Oakland Tribune from Oakland, California on September 12, 1956 · 29
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Oakland Tribune from Oakland, California · 29

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Oakland, California
Issue Date:
Wednesday, September 12, 1956
Page:
29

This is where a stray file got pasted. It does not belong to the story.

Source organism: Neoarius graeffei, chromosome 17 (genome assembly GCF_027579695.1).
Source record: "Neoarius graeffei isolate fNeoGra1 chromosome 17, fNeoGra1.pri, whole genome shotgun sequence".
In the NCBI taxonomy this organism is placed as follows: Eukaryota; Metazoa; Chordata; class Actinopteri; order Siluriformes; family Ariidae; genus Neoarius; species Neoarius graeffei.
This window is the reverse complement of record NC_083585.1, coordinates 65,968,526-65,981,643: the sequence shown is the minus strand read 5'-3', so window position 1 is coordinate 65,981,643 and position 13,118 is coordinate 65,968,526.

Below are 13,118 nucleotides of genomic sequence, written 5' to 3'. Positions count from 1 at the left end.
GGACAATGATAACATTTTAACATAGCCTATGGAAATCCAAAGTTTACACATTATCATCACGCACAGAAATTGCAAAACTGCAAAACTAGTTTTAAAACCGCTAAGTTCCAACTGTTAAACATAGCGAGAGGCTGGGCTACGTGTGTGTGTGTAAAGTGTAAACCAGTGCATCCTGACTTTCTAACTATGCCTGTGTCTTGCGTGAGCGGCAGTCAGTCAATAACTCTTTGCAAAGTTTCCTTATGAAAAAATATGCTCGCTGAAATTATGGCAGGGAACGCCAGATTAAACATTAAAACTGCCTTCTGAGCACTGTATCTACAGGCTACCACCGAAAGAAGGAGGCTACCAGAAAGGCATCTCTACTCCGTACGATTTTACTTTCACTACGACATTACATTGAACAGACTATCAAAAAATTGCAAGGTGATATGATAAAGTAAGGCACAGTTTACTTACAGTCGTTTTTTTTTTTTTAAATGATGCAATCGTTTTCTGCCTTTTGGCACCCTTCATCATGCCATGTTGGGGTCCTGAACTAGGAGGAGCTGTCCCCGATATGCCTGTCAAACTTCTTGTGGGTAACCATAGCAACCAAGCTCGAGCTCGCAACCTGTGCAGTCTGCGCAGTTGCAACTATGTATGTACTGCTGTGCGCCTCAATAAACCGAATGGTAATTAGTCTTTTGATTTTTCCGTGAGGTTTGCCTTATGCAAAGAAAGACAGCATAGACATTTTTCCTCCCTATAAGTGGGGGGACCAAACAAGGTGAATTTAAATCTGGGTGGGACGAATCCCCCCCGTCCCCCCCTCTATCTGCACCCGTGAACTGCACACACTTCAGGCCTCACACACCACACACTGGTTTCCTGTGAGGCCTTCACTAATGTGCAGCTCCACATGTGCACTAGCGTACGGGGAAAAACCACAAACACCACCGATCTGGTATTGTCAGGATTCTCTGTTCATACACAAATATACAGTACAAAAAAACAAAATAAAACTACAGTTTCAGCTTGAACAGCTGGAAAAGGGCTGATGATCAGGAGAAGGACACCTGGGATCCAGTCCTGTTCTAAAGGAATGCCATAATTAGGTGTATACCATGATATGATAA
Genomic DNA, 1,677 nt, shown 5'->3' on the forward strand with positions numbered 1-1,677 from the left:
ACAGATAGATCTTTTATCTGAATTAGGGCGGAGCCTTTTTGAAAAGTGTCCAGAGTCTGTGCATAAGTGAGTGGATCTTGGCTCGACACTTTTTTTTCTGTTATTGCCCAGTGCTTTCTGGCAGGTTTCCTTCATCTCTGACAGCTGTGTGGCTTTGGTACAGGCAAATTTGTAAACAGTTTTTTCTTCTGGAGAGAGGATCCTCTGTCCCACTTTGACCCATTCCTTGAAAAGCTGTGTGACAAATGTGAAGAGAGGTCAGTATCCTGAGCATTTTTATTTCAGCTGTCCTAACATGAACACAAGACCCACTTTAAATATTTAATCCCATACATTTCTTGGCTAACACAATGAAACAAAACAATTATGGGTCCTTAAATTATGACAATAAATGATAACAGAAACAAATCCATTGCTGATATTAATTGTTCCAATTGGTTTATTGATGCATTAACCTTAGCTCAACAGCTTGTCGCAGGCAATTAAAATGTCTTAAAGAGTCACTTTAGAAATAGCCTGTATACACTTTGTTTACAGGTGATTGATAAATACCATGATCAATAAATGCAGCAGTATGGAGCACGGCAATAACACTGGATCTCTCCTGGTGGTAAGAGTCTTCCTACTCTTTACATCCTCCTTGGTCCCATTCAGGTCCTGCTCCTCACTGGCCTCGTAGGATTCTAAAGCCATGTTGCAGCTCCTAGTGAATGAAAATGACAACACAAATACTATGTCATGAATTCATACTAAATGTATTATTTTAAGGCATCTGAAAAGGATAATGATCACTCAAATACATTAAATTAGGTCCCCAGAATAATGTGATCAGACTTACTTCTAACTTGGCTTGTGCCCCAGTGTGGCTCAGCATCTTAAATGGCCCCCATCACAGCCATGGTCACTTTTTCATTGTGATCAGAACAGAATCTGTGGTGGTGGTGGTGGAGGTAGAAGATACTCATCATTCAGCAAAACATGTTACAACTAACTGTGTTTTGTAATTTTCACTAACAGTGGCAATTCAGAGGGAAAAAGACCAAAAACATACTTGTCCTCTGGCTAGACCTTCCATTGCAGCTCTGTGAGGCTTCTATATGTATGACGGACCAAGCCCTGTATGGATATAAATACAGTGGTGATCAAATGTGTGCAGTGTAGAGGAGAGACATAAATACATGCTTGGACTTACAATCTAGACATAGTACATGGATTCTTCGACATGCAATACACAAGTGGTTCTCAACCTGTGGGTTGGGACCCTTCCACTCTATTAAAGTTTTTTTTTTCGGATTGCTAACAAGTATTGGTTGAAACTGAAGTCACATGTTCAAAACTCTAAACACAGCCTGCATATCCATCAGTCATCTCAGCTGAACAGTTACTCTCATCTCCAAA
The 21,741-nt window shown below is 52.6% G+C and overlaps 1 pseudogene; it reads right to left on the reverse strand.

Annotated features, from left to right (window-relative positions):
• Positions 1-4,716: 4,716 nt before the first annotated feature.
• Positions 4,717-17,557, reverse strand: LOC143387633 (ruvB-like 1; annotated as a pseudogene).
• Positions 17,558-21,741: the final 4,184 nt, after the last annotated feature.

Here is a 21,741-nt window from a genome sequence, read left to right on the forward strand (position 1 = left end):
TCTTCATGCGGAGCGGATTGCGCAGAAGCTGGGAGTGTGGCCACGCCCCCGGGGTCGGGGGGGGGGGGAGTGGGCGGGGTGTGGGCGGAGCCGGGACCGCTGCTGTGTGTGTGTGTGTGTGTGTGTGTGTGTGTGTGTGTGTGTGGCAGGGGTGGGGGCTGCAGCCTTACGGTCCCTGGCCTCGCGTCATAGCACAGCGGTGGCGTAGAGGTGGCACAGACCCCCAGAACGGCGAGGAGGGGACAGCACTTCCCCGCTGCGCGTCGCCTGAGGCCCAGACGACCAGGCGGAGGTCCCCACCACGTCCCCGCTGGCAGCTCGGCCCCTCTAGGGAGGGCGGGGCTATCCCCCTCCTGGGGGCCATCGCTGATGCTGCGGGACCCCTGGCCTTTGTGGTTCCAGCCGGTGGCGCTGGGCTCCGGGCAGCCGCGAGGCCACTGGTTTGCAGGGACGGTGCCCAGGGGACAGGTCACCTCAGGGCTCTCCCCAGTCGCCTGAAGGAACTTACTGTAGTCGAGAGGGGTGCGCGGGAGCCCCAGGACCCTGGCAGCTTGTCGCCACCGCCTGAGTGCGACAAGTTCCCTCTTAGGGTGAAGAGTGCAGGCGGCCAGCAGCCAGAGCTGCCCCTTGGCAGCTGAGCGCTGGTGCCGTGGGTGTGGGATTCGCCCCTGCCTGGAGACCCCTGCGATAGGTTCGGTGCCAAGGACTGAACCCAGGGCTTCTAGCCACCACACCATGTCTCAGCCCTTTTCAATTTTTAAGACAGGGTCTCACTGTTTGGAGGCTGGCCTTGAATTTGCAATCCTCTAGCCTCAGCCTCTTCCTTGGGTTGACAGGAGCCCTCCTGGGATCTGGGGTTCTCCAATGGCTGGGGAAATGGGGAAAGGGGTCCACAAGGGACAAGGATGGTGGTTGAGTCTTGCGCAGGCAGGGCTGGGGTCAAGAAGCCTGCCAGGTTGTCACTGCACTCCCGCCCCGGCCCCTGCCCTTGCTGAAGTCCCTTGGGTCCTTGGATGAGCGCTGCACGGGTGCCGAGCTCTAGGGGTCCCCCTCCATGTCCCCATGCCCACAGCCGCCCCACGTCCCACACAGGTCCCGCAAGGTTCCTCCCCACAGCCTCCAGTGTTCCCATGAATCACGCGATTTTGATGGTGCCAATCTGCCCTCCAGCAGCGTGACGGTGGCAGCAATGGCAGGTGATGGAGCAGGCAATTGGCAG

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: r'- v;...r " - ' ;'L ' v. j - - ' :.!'.' i "' - 7 . . ! The Linguists The document could be written in Polish or Portuguese, Serbian or Sanskrit, and still within a reasonable time staffers at the Shell Development Company in Emeryville would make a translation. That's because Shell Development has a research center positively reeking with linguists. Each of the 600 technical staffers speak three languages English, French and German. And -61 of the 600 speak four or more languages. The oil company rather proudly announces the results of a recent survey, showing that staffers speak 28 different languages ' French, German, Spanish, Italian, Chinese, Russian, Latin, Dutch, Greek. Danish, Finnish. Hebrew. Hungarian. Japanese, Norwegian, Swedish. Basque, Bohemian, Gaelic, Icelandic, Yugoslavian, Lithuanian, Polish, Portuguese, Serbian, Slovene, Sanskrit. And also Swahili, the language of the Mohammedan Bantu people of Zanzibar. km 0 0 last accomplishment is o o The staffer with this Paul R. Hoyt, assistant head of the instrumentation department, who learned the language during 12 childhood years spent in Kenya Colony. If you've wondered about the Swahili language and who hasn't? Mr. Hoyt. has kindly offered a few expressions which might come in useful if you should meet a Swahili. ' . "jambu. Jambu sana. Jambu sana kabisa." You'd say. this on meeting a good friend you've not seen for some time. (Hello, hello very much, I'm very very glad to meet you). "Wewe nataka chyi." (Would you like some tea?) "Na maziwa?" (And cream? "Indio sante sana." (thank you very much). "Mimi nataka chyi apana take "maziwa." (I would like some tea but not cream). This will give you an idea. It's clear that Shell Development is mighty proud of Mr. Hoyt and his ability to translate any document written in Swahili. There fe, however, one small flaw in the arrangement, as Mr. Hoyt cheerfully points out. It seems that, up to now, the oil company ha never yet received a document written in Swahili. Kwaheri. (Goodbye). Cwazy, Confused Wasps Wasps are crazy; perhaps that's what makes them so irritable. A client reports that he has for years suspended fish above a pan of soapy water, and that this does indeed exterminate yellowiackets. " . But not because, eating gluttonously, they become so fat . they drop into the water. Because these slap-happy wasps in taking off fly in a downward curve, hit the soapy water, and sink without a trace. Now, why do you suppose they ever named that airplane carrier after an animal so directionally-confused as a wtsp? Straight and True The Tribune editorial cartoonist. Lou Grant, sent the original of his tirawing, "Opening Drive," to President Eisenhower, whom he admires as a great and famous American and Republican. In his thank-you note, the President with characteristic good humor notes that "I could wish that all my drives, particularly my golf shots, carried as straight and true." ? 0 & The Hills of Mt. Ida Some of the amateur astronomers who have been peering at Mars have made an exciting discovery. They've found a potential rival to Westbay's Twin Peaks on Angel Island's Mt. Ida. There, framed in the eyepiece, they've seen three pyramid-shaped 100-foot peaks set on a ridge below the top of the island hill. What's going on? they ask. t The Army is using most of the island as a NIKE site. Radar has been installed atop Mt. Ida. Its function Is to track the NIKE missiles. This it could notjdo so long as a ridge just above the battery platform base intervened. (If NIKE ever were launched without the eye of radar fastened on it from the first instant, the slim deadly weapon would.be off and away, and radar never would catch up with it.) So they've gouged out cuts in the ridge, thus incidentally, creating the three peaks which have aroused curiosity. . v . Now the setup is ideal. ' 1 The radar apparatus atopMt. Ida will track the guided missile. - A second wiH follow the target plane. After complex interweaving of data, done electronically and instantaneously, NIKE will unerringly home to the enemy plane. After which, kaboom, & 0 ? & Sign-spotter Albert B. Fuller (Albany chapter) spotted the sign on Topps Restaurant at 105th. Ave.: "Cocktails Fully Air-conditioned." . . and Walter J. Johnston hopes he's the first to muse that it would seem that Egypt's Gamal Nasser is committing Suez-side ... 0 0 0 0 The Secret Out In this case the grandfather of the bride was Oakland's John W. McLain, and at the reception' after the wedding curiosity was high as to where his granddaughter Elaine and the groom, Jerome Daly, might be honeymooning. Holding Tiis champagne glass high, the grandfather of thebride proposed a toast to the happy couple. Minutes later a guest was rushing from group to group, advising all and sundry that he knew whence the couple had departed. "Mr. McLain accidentally tipped it off," he burbled happily. "He proposed a toast to the couple in absentia. That's where they are! Absentia!!" , -THE KNAVE mtimt m...iiiiin...nn VOL CLXV HfftMJMt II, Ill VMIS...MITIS mil... I OAKLAND'S LOCALLY OWNED AND LOCALLY CONTROLLED DAILY NCWSPAfER OAKLAND, CALIFORNIA, WEDNESDAY, SEPTEMBER 121956' E 27 NO. 74 Historic Mansion Is Dismantled Here - v T?' , , .-Vv, Vv,,V )Liim mtmmttm&!S"'?' i.Oii m i txamxmmi, DOOMED This historic house at 278 Adams St built about 60 jean aao by Alexander Young, Is being torn down this week. A modem apartment bouse will rissjjni Its place. The mansion once boused the William Hensbaw family. ' k & I J . " y -m ,' , W i - t f . 1 ; "fc ic 'k'iTV' ii !'' . ' fi- v . i M - "' it " . W5C1 - i : ij - I . i r t f?; 'AJ, If I - -ll-i (i f I itj rv'V; vyim Jill Htii:! W"s"f'rf i j ; , p - M-5x7; v 1 a : Xjl r ftu i si lr ij j I , , ?i i If jij? ft'V jS:iS ;. IS - - : IJ.M II I Ill Mil MIIMIIIHIIM if IlirT' " TlllMI llHriil I f . , ; T A ' i 4 f f I "v'f MASTERPIECE This ponderous buflt-in cabinet is an example of workmanship with hardwood and plate glass in the old bouse. It was situated in the dining room. Burglary Case Dismissal Roils El Cerrito Officials EL CERRITO, Sept 12 El Cerrito police and city officials said they were "fuming" today over the dismissal of a burglary charge against the son of a San Pablo City councilman and m sisted the "matter might be taken all the way to the Grand Jury." Action by El Cerrito officials was touched off yesterday after Superior Judge -Hugh H. Donovan freed John M. Snider Jr, 18. son of Councilman John Snider, at the request of Deputy Dist Attr. Mortimer M. Veale in "the furtherance of justice" After the formal court pro-! ceedings; Veale explained there was insufficient evidence. EXPLANATION SOUGHT In a letter mailed last night to Dist Atty. Francis Collins, Chief - of Police Howard A, Thulin demanded a precise ex planation for the dismissal rec ommendation. "There was a preponderance of evidence," Thuhnsaid. And on the possibility of asking for the Grand Jury probe, he added: We wL'l wait ior an answer from the District Attorney before we scream any louder." Citv Mnar Kpnnpth H Smith said he had seen the let ter drafted by Thulin and had "no objection" to its submission to Collins. He said he preferred not to comment further on the matter until Collins had replied TWO ARRESTED Young Snider and James G. Groll, 21. of 900 Florida Ave., Richmond, were arrested ' the night of Aug. 21. as they were loading appliances into a rented truck at the rear of a furniture store at 10860 San Pablo Ave., a block away from the police station. , Groll has pleaded guilty and will be sentenced Sept 2f. Young Snider waived a preliminary hearing when he was arraigned before Judge Joe Martyn Turner in El Cerrito Juslice Court Aug. 28 and was certified to Superior Court entered no plea EVIDENCE CITED evidence" statement. Chief Thu lin summed up his case against the San Pablo youth by saying he had 1 A signed statement by Groll saying he and Snider planned the burglary a few days prior to the entry. 2 Evidence that Snider had rented the truck and at the time of his arrest he had a receipt in his possession from the truck rental firm. 3 Identification by the truck renter that it was Snider who rented the truck 4 Reports of arresting offi cers that Snider told them '.'we were taking some stuff" from the store. S A new washing machine which was taken from the store and was found loaded in the truck. 6 "Miscellaneous evidence, including pictures of the truck backed up to the rear door of the store." Police reported both Groll and Snider were in the store when they moved in on them. Snider, Cop Hurt as Car Hits 3 Wheeler' BERKELEY, Sept 12 Patrol man Raymond W. Nilsson, 32, of the Berkeley Police Department, suffered a severe gash in his Hefthey said, surrendered meekly fleft IhigTj today when his tfiree- but Groll smashed his way wheeled motorcycle was hit by through the front door with a a car as he left the city corpora tion yard at Bancroit way and West St At Herrick Memorial Hospital 12 stitches were required to close the wound. . , Nilsson, who lives at 1454 Portland Ave., Albany, was hit by a car driven by Joseph P. Corso, 17, of 1249 Bancroft Way, laborer. Corso was cited for driving with a suspended license. Challenging the . "insuff icientp- GU W3S 5?pt"red shortl afterward by El Richmond police. Cerrito and Symphony Chief Quits NEW YORK, Sept 12 M Arthur Judson has resigned as manager - of the Philharmonic Symphony Society of New York He held the post 34 years. HIDDEN SAFE-BUSHING A concealed button under mar ledge caused the center mb ror on this mantle to swing back exposing a serfs. Wreckers bad already, chipped imitation brick from face of the fireplace which was In the dining loom. $300,000 Apartment U nit To Replace Old Structure The latest architectural link to Oakland's past to pass from the scene is the historic 27-room Alexander Young mansion of the 1890s at 276 Adams St. The old house, also occupied at one time by the socially prom inent William G. Henshaw fam-ily, is now in the process of being dismantled, and a $300,000 modern apartment house will be built on the lot ' The three-story structure was built nearly 70 years ago by Young, a wealthy Hawaiian plantation owner. It passed through the hands of George L. Nusbaumer, Harry R. Noack who now lives at 309 MacArthur Blvd. the Henshaws and Mrs. Mary Stubbs. Saul Pearee. Oakland builder, now owns the property and will start construction on a 26-unit apartment house with swimming pool on Oct 1. The building is being torn down by the Charles L, Cam- panella Wrecking Company of Oakland. MOVED ACROSS STREET Noack bought the lot at 276 Adams St in 1906, and in an operation that was unique for the times, the giant house was moved from across the street the site of original construction. Mrs. Stiibbs, who is temporarily in Alaska, lived in the house for several years, renting out some of the rooms. She sold it to Pearee in 1950. The house-was owned by the Henshaws from 1910 to 1920. William, Henshaw,-Oakland banker, lived in the house with his wife, Hetty Tubbs Henshaw, and their three children, Flor ance, Alia and Griffith. The only surviving member, Griffith, now 62, and a semi-retired investment banker, lives at 25 Glen Alpine, Piedmont FOUNDED" BANK The elder Henshaw .founded the old Union .Savings Bank which was housed in the present Easton Building. He died in 1924 leaving an estate 61 more than $5,000,000. Hetty Henshaw, member of the pioneer Hiram Tubbs family of Oakland died in 1950. Florence, who became Mrs. Charles Keeney of Piedmont and Alia, who married an Ital ian prince, both died a few vearsl ago leaving multi-million dollar estates. The house was'an architectual masterpiece. It had 11 bathrooms, two "40-foot chimneys running up each side and a spacious sunTporch off the second floor supported by 12 mortar pillars. An 'elevator once ran from the first to the third floor, according to Griffith Henshaw. The cedar, redwood and vari ous hardwoods used in the con-(convenience to travelers in the horse-and-buggy era. ' That era is just , memory now. so is the oia nouse inai was so much a part of it struction of the house and built-in fixtures inside looked new up to the end. This was especially apparent in a grand -TODAY S ASSIGNMENT FOR; staircase that ran from the first ' to the third floors. The staircase was pierced by a large candle , stick chandelier suspended from . a 25-foot xpd. . HIDDEN SAFE ' ' Probably the most unusual feature of the historic mansion ' was a hidden wall safe over the fireplace mantel in the dining room on the first floor. A large central mirror, swung open on hinges' when a concealed button . under the mantel ledge was : pushed, disclosing the safe. The main , entrance to tne house was previously on the side, where the first step is twice as high as the others, s JUNIOR EDITORS BACK TO SCHOOl-3 THIS IS YOUR OFFICE Every morning, five mornings week for the next few months you will leave home for school just as ygur father leaves home for work. -' For you, school is your office or workshop and you hsve duties to carry out, just as your parents have. - In every grade you will learn things,that will be helpful to you for the rest of your life. You will learn how to co operate and work with others of your own age. - Here k a arouo of children working tcraether on project. They are studying farms. John is painting a big wall picture of the farm. Jane is making animals outtr ciay, ana tommy, who likes to work with a hammer and nails, is making e chicken coop for the little chickens Jane has made. Color this picture with your crayons, and then paste it down on cardboard, leaving a wide border around if as e frame. Cut it out and hang it up with string through the holes m the upper corners. LyH O'Brien, Dayton, Ohio, gains tne $11 award for serf testing this idea first Perhaps yoe save an idea far Janlof Ed tors. If so send it to Jailor Editors, ee The Tribnae, T.O. Bo 509, Oakland 4. f i 1 w